1. Eat Healthy Consuming a nutrient dense real-food diet is vital for so many aspects  of health, but it also takes some advance planning. Meal Planning lets you decide before you ever go to the grocery store what healthy meals your family is going to eat during a given week so that you can only purchase healthy foods and know that you will use them. If you’re switching to a healthier diet, meal planning is especially important to help you stick to it while you learn the ropes.
  1. Don’t Waste Food One of my biggest pet peeves is finding a container of food in the back of the fridge and realizing that the contents resemble a science experiment more than they do food. We focus on a healthy real-food lifestyle and part of that is being a good steward of the resources we have. With meal planning, I know how we are going to use all of the food for that week before I even go to the store to buy it. I have a weekly game plan that even takes leftovers in to account so that food is rarely wasted.
  1. Less Stress Stress is bad. I realized that a major source of stress for me was realizing at 4pm that the kids would be hungry soon and that nothing was planned or defrosted for dinner. Just the general “what am I going to cook tonight” that was always in the back of my mind was taking up mental energy that I needed to use in better ways (like parenting five children). Just as with anything, having a written plan takes the uncertainty and stress out of the situation and I was surprised how much it reduced my stress just to have a plan and know what and when I would be cooking. As I’ve written about before, I have a template to make this process even easier
  1. Save Time  Another great benefit of meal planning is the time it saves. Planning ahead allows me to cook things in bulk and freeze for a future meal or make extra of a protein to use in a quick meal later in the week. In the winter, I cook a lot of slow-cooker meals and pre-make many of these to keep in the freezer so that I can just stick one in the crock-pot and go in the morning on busy days.
  1. Add Variety It may seem that meal planning is rigid and boring, but statistically, families are more likely to eat the same meals over and over if they don’t meal plan. Meal planning allows you to ensure variety and avoid falling in to the trap of eating the same five meals over and over.  As I talked about before, it is also easy use spices to mix up a recipe and make it unique:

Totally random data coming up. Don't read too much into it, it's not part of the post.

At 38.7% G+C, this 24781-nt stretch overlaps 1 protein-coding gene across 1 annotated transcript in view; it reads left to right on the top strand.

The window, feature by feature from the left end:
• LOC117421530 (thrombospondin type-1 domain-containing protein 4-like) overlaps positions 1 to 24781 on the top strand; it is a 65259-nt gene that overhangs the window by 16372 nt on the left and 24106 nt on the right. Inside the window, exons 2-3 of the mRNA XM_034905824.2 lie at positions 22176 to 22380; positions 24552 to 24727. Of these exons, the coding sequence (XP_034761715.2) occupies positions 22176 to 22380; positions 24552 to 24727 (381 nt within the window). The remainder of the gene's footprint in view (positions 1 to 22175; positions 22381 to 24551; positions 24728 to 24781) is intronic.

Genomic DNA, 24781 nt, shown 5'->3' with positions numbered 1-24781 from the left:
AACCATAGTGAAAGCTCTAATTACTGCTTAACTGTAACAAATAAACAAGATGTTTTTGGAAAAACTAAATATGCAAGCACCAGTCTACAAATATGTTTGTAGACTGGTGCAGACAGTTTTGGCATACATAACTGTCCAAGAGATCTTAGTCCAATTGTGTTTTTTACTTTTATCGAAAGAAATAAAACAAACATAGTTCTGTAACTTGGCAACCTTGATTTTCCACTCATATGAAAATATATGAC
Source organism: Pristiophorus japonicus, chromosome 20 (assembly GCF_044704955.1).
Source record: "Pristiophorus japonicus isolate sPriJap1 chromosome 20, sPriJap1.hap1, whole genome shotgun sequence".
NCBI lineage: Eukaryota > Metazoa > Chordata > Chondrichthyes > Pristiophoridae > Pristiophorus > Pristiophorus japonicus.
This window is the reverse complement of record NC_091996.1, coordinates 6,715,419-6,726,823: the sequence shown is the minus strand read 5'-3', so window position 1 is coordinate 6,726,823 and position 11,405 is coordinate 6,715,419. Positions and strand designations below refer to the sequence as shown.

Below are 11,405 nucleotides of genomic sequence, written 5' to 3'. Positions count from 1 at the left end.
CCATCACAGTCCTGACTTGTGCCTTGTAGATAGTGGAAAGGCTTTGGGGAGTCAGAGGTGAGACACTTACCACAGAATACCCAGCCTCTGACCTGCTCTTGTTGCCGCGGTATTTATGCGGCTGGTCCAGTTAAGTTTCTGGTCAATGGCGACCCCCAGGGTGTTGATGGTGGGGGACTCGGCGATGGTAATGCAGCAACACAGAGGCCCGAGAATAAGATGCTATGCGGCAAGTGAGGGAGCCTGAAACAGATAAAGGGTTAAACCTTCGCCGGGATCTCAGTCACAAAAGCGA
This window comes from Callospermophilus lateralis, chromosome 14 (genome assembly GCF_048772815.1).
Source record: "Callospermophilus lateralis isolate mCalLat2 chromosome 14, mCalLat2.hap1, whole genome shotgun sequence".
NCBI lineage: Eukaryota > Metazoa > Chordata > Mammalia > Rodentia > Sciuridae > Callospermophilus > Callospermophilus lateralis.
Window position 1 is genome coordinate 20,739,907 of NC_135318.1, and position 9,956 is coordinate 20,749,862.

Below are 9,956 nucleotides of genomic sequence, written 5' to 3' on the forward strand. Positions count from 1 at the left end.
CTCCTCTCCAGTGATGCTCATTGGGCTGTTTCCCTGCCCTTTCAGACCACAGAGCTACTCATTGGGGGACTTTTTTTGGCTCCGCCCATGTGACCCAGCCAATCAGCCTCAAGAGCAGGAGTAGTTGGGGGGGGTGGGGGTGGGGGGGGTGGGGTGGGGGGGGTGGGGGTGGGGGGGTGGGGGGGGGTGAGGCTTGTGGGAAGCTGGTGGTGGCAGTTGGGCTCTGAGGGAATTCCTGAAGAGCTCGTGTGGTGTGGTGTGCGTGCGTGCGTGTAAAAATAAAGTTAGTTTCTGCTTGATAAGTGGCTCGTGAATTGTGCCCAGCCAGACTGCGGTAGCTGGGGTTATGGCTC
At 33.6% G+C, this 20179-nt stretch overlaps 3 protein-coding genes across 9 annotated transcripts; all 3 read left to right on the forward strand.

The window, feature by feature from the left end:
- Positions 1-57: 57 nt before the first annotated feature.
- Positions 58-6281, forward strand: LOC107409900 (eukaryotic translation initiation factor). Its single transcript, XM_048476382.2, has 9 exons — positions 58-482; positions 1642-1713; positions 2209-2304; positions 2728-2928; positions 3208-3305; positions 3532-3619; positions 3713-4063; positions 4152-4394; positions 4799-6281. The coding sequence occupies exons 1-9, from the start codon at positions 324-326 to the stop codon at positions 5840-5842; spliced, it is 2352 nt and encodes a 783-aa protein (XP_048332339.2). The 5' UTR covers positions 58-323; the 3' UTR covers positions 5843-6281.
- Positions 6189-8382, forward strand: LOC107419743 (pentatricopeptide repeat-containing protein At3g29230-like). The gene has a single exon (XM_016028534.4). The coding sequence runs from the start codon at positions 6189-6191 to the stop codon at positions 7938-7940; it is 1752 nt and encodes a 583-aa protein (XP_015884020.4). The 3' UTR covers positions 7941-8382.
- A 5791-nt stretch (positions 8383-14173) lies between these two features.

“A basic easy recipe (like Chicken Squash Stir Fry or Pakistani Kima) can taste completely different just by changing the spices. Add some cumin and chili powder and you have a Mexican flavor, or some Curry for an Indian type flavor. Basil, Thyme, Oregano and Garlic give an Italian Flavor while Chinese 5 Spice gives an Asian Flair. I buy all my herbs from Mountain Rose Herbs in bulk since it saves money and I’ve found that they have extremely high quality herbs and spices.” You can also check out these ten money saving tips to eat healthy on a budget.

Going back to how meal prepping changed my entire outlook on my fitness goals, I started meal planning and cooking all of my meals in May. From May to August, I lost 15 pounds. I e the same type of workout regimen, I practiced the same lifestyle changes, but with making my own meals, I not only knew what I was putting into my body, I knew that it was aiding in helping it recover and build all while getting rid of the excess fat.

If you’re still not convinced but would like to give it a try, there are companies like Blue Apron, Hello Fresh, and Plated, which not only send you the ingredients but have recipes designed around those ingredients.